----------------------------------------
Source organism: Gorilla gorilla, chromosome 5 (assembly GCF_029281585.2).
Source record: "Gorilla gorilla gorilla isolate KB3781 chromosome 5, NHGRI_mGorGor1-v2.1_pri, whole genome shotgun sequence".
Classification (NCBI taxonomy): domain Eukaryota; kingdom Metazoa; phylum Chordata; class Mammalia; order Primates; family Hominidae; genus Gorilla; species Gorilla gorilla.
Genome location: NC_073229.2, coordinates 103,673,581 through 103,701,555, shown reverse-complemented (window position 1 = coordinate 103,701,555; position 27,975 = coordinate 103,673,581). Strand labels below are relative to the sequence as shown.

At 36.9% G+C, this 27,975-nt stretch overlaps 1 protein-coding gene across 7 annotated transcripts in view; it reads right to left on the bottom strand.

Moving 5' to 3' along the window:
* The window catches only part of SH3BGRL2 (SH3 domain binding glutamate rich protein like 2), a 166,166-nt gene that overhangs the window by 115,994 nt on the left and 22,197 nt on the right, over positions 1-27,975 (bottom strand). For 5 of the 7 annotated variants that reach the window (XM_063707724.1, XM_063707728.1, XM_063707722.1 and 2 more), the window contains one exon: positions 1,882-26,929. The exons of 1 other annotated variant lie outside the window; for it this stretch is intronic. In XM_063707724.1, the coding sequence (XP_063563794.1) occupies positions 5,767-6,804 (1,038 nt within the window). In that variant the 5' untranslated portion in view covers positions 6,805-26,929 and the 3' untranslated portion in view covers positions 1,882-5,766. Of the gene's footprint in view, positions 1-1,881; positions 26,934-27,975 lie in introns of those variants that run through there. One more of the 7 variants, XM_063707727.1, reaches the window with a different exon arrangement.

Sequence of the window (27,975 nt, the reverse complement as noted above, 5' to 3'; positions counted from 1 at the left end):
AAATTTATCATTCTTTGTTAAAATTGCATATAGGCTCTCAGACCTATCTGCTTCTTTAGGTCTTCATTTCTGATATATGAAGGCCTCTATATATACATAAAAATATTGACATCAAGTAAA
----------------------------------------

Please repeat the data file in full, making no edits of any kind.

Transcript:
Source organism: Gorilla gorilla, chromosome 5 (assembly GCF_029281585.2).
Source record: "Gorilla gorilla gorilla isolate KB3781 chromosome 5, NHGRI_mGorGor1-v2.1_pri, whole genome shotgun sequence".
Classification (NCBI taxonomy): domain Eukaryota; kingdom Metazoa; phylum Chordata; class Mammalia; order Primates; family Hominidae; genus Gorilla; species Gorilla gorilla.
Genome location: NC_073229.2, coordinates 103,673,581 through 103,701,555, shown reverse-complemented (window position 1 = coordinate 103,701,555; position 27,975 = coordinate 103,673,581). Strand labels below are relative to the sequence as shown.

At 36.9% G+C, this 27,975-nt stretch overlaps 1 protein-coding gene across 7 annotated transcripts in view; it reads right to left on the bottom strand.

Moving 5' to 3' along the window:
* The window catches only part of SH3BGRL2 (SH3 domain binding glutamate rich protein like 2), a 166,166-nt gene that overhangs the window by 115,994 nt on the left and 22,197 nt on the right, over positions 1-27,975 (bottom strand). For 5 of the 7 annotated variants that reach the window (XM_063707724.1, XM_063707728.1, XM_063707722.1 and 2 more), the window contains one exon: positions 1,882-26,929. The exons of 1 other annotated variant lie outside the window; for it this stretch is intronic. In XM_063707724.1, the coding sequence (XP_063563794.1) occupies positions 5,767-6,804 (1,038 nt within the window). In that variant the 5' untranslated portion in view covers positions 6,805-26,929 and the 3' untranslated portion in view covers positions 1,882-5,766. Of the gene's footprint in view, positions 1-1,881; positions 26,934-27,975 lie in introns of those variants that run through there. One more of the 7 variants, XM_063707727.1, reaches the window with a different exon arrangement.

Sequence of the window (27,975 nt, the reverse complement as noted above, 5' to 3'; positions counted from 1 at the left end):
AAATTTATCATTCTTTGTTAAAATTGCATATAGGCTCTCAGACCTATCTGCTTCTTTAGGTCTTCATTTCTGATATATGAAGGCCTCTATATATACATAAAAATATTGACATCAAGTAAA